Powerful and quiet
This is my second Crosman break barrel gun, my first "Benjamin" brand.
My spring piston Crosman quit working after 20 years, so that ain't bad. Squirrels have started eating right into the wood siding of my house. I've cut back the trees but need to thin the squirrels out! Tried my old Crosman spring piston .177 but it had lost it's accuracy entirely. I will miss how easy it cocked and it's very crisp trigger, but it's in my gunsafe on retirement for now.
Bought this Benjamin Trail NP All
... read more
Weather at my local Academy for 229.99 plus a package of rifle targets and a tin of 500 Benjamin hollow-point .22 pellets.
-I have now put 70 pellets through it and it has become unbelievably quiet. Holy cow. It makes less noise than my childhood Daisy multi-pump gun did if I gave it only one pump and was shooting BBs! It sounds about like what I'd expect a suppressed .22 LR to sound like.
-Accuracy (so far tested out only to 30 yards) is so good you won't believe it. A little erratic the first 30 shots. Now will stack .22 holes in the bulls eye touching each other. I'm out of practice, but I am sure it will eventually be possible for me to shoot 20 shots into a nickel sized hole at that range. Maybe a dime if I use my bench rest. That may not sound too awesome to someone reading this who is a varmint hunter expert, but I'll be the first to say I'm not a good shot. The limiting factor here is the shooter, not the gun! Look out squirrels!
-Power is tremendous. I am shooting 14.3 grain hollow-point .22 lead pellets. They should be doing about 800 FPS. They are going right through 3/4 inch plywood. They have even started to blow the back out of a second sheet of 3/4 inch plywood I laid behind the first one to protect my cedar fence. The energy they are delivering to target must be tremendous. Lots of wood chips on the ground behind the first plywood sheet and even some shards behind the second sheet of plywood! I had better build a real backstop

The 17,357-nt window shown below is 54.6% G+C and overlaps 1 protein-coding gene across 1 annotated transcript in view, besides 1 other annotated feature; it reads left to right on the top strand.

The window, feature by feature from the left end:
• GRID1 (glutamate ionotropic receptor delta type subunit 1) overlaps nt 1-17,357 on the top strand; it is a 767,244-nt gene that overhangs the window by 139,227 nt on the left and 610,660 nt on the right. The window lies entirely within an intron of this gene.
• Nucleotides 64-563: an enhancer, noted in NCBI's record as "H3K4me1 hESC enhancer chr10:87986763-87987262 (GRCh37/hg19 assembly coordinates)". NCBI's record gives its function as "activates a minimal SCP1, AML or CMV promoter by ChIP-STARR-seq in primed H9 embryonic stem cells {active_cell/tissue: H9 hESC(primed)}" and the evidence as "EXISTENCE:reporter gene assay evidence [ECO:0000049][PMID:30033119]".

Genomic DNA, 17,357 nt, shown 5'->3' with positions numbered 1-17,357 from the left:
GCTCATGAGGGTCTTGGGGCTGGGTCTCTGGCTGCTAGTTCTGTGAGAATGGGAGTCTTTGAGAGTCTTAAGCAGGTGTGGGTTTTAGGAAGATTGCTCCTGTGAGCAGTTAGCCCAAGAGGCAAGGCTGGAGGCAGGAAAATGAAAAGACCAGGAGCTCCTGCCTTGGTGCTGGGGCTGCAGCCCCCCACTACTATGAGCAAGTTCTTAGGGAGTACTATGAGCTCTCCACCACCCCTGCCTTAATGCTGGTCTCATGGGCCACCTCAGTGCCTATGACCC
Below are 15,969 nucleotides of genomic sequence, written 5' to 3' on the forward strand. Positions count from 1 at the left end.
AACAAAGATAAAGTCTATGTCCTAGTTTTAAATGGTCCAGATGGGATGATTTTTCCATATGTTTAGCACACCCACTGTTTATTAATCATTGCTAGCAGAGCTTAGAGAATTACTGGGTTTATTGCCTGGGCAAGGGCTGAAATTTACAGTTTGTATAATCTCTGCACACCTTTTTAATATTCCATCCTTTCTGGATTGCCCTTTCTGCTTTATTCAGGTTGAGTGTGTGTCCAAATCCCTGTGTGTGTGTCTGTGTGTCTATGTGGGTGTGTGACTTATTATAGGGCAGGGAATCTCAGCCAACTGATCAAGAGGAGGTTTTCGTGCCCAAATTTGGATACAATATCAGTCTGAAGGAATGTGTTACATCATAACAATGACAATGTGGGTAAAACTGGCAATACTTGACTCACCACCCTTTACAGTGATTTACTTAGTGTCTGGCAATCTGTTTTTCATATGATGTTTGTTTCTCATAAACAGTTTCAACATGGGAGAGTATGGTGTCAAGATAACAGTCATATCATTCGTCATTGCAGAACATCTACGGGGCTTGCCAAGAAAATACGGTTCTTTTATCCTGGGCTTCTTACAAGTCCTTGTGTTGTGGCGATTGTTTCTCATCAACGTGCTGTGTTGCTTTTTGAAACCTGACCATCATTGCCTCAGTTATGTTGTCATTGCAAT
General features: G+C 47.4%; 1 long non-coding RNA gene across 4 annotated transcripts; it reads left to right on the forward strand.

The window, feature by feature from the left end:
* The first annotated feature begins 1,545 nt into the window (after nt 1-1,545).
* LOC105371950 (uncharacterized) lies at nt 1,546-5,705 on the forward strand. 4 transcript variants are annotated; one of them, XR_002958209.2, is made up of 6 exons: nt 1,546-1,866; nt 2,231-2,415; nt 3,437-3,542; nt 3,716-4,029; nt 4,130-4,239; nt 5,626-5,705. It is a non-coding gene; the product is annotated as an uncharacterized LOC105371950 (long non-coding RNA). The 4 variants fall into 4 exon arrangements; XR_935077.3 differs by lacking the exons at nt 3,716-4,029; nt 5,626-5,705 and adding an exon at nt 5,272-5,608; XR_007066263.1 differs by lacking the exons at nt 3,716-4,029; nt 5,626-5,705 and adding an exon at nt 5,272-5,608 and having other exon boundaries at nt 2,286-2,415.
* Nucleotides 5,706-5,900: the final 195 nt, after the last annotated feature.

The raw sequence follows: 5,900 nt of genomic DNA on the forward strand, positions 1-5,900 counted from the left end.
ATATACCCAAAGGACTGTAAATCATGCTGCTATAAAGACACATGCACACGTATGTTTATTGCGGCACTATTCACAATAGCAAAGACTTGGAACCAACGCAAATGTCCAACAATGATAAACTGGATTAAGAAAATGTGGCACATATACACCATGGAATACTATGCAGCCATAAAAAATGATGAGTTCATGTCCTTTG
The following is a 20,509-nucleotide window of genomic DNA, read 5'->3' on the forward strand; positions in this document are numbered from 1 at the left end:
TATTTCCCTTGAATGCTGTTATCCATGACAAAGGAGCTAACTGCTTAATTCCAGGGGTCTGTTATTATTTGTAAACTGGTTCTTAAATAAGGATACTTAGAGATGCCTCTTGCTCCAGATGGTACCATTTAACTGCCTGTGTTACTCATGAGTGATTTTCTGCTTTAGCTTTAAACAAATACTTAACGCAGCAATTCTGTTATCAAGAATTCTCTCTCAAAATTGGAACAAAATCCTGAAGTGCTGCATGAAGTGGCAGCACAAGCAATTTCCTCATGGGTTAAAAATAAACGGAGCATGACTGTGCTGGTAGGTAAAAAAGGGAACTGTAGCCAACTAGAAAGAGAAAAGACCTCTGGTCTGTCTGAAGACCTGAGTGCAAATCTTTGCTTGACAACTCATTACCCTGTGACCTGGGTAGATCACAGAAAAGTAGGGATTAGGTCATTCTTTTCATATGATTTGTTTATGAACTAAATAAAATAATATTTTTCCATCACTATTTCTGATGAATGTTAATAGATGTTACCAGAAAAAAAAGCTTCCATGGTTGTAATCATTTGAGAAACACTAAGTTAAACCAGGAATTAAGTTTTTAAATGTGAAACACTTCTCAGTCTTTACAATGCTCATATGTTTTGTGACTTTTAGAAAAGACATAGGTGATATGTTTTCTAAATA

-Easy to mount and sight in the scope.
-Easily to install the sling
-No iron sights. While I was working my way through the break in, a squirrel ran across the yard 5 feet from me. He'd be as dead as fried chicken if I had iron sights. No bigee - how often is that going to happen?
-The only issue with this gun: the trigger. Whereas my old spring-piston gun had about a 3/16 inch of trigger travel, I am not kidding when i tell you the tip of the trigger on this gun goes through every bit of an inch. I didn't measure it, but that's my guess. At first I was literally having to let out my breath, pull it most of the way, breathe, let out my breath, settle down and pull it the last 1/4 inch.
I think I have now figured it out /gotten used to it. Crosman describes it as a two stage trigger and indeed, once you pull it back 1/2 the distance you can relax your trigger finger, and the second pull of the trigger will be very easy until the trigger breaks. I guess for cost reasons they did not put in a noticeable click/detent at the first stage. A two trigger system such as is on some hunting rifles would also have been a nice way to go, but again expensive. What you have instead is a vague and very long pull. With practice I have been able to get into the habit of pulling it most of the way/setting the trigger before even thinking about letting settling my breathing, and then once there, I settle down and finish the last of the trigger pull.
There is an adjustment screw which the manual says will shorten the "length of the second stage" but I have not found adjusting it to make a difference, unless it's already as short as possible and turning it clockwise would somehow make it even worse! I will have to get a proper tool to adjust it some more and see what happens.
Verdict: All that aside, this is a very quiet, very accurate, hard hitting .22 pellet rifle with a trigger you have to learn to use. I would definitely recommend the gun to friends but I would share that observation. If you know that trigger will drive you nuts, buy another gun.